Marra also suggested taking advantage of the inclination of certain tunas to aggregate under an object that is significantly different from their surroundings. This propensity has already been exploited by fishers in the design and implementation of fish-aggregating devices, which are towed behind boats to attract schools of tuna. Instead of netting all the fish at once, though, fish farmers could create a sustainable business by feeding, maintaining and periodically harvesting some of the tuna in the school, handling the fish in much the same way that ranchers on land manage herds of cattle.
Unless tuna can be raised as if they were domesticated animals, their world populations will continue to crash. Breeding the bluefin in captivity, however, is a major challenge. One company that is attempting this feat is Clean Seas Aquaculture Growout, owned by the Stehr Group in Port Lincoln, South Australia. The Australian government has provided Clean Seas with a grant of 4.1 million Australian dollars ($3.4 million) to assist in the commercialization of southern bluefin breeding. The company has already raised captive-bred yellowtail kingfish (Seriola lalandi) and mulloway (Argyrosomus hololepidotus), which are now in significant commercial production. In October 2006 Clean Seas airlifted southern bluefin broodstock (sexually mature males and females) from their pens to a three-million-liter (790,000-gallon) tank that had been designed to replicate the optimum conditions for spawning. Hagen Stehr, founder of the company, said in a 2006 interview in The Australian, “We’ve got it all on computer, we can make [the tank] lighter or darker, we can leave the fish in a state of well-being, we’ve got the sun going up, the sun going down.... This is a world first, the Japanese won’t try it at all, the Americans have tried it and failed and the Europeans have failed too.”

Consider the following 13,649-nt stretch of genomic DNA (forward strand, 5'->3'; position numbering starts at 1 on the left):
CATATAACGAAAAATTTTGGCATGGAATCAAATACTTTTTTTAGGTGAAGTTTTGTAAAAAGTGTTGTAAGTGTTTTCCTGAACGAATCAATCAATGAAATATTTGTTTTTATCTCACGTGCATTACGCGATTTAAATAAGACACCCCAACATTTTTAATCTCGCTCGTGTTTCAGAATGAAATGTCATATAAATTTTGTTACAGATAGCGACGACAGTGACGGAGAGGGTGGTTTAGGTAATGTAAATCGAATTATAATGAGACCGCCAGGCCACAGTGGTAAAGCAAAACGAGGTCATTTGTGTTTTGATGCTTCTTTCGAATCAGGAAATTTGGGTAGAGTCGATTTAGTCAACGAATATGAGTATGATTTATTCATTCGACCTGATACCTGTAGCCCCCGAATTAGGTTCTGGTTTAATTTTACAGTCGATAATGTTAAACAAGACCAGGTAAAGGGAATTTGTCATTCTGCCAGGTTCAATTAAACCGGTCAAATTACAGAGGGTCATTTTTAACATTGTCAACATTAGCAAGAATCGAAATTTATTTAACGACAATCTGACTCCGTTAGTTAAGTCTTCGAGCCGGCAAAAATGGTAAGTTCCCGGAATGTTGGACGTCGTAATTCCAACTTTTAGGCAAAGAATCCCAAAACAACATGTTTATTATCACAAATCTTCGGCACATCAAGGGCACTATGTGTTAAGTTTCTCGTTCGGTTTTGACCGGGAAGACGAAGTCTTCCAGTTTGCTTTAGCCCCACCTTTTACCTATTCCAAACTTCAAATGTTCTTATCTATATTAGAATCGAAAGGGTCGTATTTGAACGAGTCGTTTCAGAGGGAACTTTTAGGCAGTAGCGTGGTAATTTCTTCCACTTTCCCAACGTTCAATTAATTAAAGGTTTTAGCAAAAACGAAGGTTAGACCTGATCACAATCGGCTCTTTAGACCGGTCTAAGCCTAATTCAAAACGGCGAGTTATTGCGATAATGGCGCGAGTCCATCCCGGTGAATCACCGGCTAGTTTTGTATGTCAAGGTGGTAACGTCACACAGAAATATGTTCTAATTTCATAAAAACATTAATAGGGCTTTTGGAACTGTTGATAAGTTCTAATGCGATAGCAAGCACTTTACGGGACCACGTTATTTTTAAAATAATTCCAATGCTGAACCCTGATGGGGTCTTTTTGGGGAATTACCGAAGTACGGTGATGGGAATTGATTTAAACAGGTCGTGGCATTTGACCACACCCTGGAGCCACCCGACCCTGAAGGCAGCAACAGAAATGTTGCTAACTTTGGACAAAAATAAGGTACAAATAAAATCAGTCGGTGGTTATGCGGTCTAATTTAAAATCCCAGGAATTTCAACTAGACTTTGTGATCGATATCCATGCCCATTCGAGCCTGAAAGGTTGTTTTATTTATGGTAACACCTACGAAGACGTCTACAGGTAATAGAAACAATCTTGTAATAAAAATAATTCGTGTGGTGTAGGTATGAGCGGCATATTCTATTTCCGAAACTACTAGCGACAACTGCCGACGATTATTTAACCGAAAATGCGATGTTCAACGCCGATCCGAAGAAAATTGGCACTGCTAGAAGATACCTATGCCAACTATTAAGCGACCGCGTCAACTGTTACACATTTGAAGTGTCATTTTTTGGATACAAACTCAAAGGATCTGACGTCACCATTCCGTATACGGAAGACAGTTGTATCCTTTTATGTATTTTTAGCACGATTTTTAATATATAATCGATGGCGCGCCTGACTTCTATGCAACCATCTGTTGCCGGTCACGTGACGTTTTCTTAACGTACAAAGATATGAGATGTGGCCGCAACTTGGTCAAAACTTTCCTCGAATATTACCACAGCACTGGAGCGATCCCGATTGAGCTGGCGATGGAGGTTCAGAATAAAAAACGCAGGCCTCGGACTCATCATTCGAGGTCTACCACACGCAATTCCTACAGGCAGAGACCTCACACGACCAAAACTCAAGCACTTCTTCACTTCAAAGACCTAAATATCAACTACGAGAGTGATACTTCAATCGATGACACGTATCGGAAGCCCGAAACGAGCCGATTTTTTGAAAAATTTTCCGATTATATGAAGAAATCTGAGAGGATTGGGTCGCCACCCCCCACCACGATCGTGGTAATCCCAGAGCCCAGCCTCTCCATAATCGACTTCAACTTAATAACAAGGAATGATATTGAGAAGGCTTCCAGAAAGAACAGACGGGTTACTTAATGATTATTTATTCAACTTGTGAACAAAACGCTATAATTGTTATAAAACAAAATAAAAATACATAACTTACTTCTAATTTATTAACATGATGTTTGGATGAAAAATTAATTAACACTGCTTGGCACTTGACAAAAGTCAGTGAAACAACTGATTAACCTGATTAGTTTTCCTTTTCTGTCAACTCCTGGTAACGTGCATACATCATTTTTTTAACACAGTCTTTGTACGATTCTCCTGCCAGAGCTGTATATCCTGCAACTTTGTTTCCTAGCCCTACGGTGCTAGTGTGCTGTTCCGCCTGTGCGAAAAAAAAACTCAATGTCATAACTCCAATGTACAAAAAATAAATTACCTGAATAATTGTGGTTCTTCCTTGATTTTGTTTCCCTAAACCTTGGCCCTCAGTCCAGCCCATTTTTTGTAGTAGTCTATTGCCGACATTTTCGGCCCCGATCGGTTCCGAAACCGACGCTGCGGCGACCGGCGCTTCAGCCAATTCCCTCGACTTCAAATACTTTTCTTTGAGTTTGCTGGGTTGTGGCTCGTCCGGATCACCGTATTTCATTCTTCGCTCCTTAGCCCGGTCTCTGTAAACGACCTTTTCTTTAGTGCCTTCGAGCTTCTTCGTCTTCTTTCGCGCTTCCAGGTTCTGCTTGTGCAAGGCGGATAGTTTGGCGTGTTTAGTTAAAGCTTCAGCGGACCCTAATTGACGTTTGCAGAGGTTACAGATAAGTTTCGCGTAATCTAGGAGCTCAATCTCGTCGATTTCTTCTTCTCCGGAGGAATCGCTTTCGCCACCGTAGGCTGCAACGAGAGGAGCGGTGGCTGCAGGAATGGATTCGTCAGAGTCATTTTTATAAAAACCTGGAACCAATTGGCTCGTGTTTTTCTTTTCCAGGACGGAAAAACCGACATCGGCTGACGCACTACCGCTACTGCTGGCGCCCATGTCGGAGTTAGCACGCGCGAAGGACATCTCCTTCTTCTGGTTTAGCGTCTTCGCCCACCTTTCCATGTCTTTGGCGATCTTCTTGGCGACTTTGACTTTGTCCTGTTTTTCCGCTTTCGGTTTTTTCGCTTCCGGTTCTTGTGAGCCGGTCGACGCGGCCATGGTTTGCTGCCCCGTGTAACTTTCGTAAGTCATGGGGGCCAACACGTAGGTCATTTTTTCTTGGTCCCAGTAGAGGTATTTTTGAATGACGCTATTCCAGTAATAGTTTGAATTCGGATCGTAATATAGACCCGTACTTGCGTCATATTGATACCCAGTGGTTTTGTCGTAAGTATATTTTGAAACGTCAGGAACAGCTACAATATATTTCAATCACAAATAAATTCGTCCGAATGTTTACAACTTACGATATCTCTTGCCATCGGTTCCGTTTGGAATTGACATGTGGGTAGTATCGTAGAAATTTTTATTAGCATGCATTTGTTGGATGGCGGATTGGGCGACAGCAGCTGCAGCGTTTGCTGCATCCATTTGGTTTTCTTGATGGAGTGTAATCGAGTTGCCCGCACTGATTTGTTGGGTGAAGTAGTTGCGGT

During my February 2007 visit to Port Lincoln, Rob Staunton, the farm manager for the Stehr Group, drove me to Arno Bay, 120 kilometers north of Port Lincoln, on the western shore of Spencer Gulf. I was granted limited entrée into the holy grail of the tuna business, the giant enclosed tuna tank at the Arno Bay hatchery. I say “limited” because my visit, personally sanctioned by Stehr himself, came with severe restrictions, all of which are perfectly understandable. No photography is allowed in the facility itself, because the engineering, water processing, climate control and every other element in the design of this potential miracle must be carefully safeguarded to prevent corporate theft of the ideas. Along with the grant from the Australian government, the Stehr Group has invested millions in the innovative design of this facility, and it would be a disaster if someone borrowed or modified their designs and somehow beat them to the punch. It is hard to imagine anybody replicating this massive operation without all of Australia knowing about it, but of course, entrepreneurs in other countries—Japan, for instance—are also very interested in the business of captive-breeding bluefin tuna. Indeed, Japanese scientists at Kinki University have already hatched bluefin tuna from eggs and raised them to breeding age in the laboratory but not on the commercial scale being attempted by Clean Seas.
To begin our tour, Staunton and I had to change into special white rubber boots, sterilized to prevent the introduction of alien microbes into the tanks where the bluefin tuna are nurtured. Chaperoned by Thomas Marguritte, the Frenchman-turned-Australian who manages the facility, we exchanged our white boots for blue ones as we entered the sanctum sanctorum of the Arno Bay hatchery, the tuna-breeding tank. In a cavernous room illuminated by a battery of fluorescent lights, with the quiet hum of air-conditioning as the only background noise (the temperature outside was near 38 degrees C, or 100 degrees F), we climbed up to the concrete rim of the vast tank and looked down.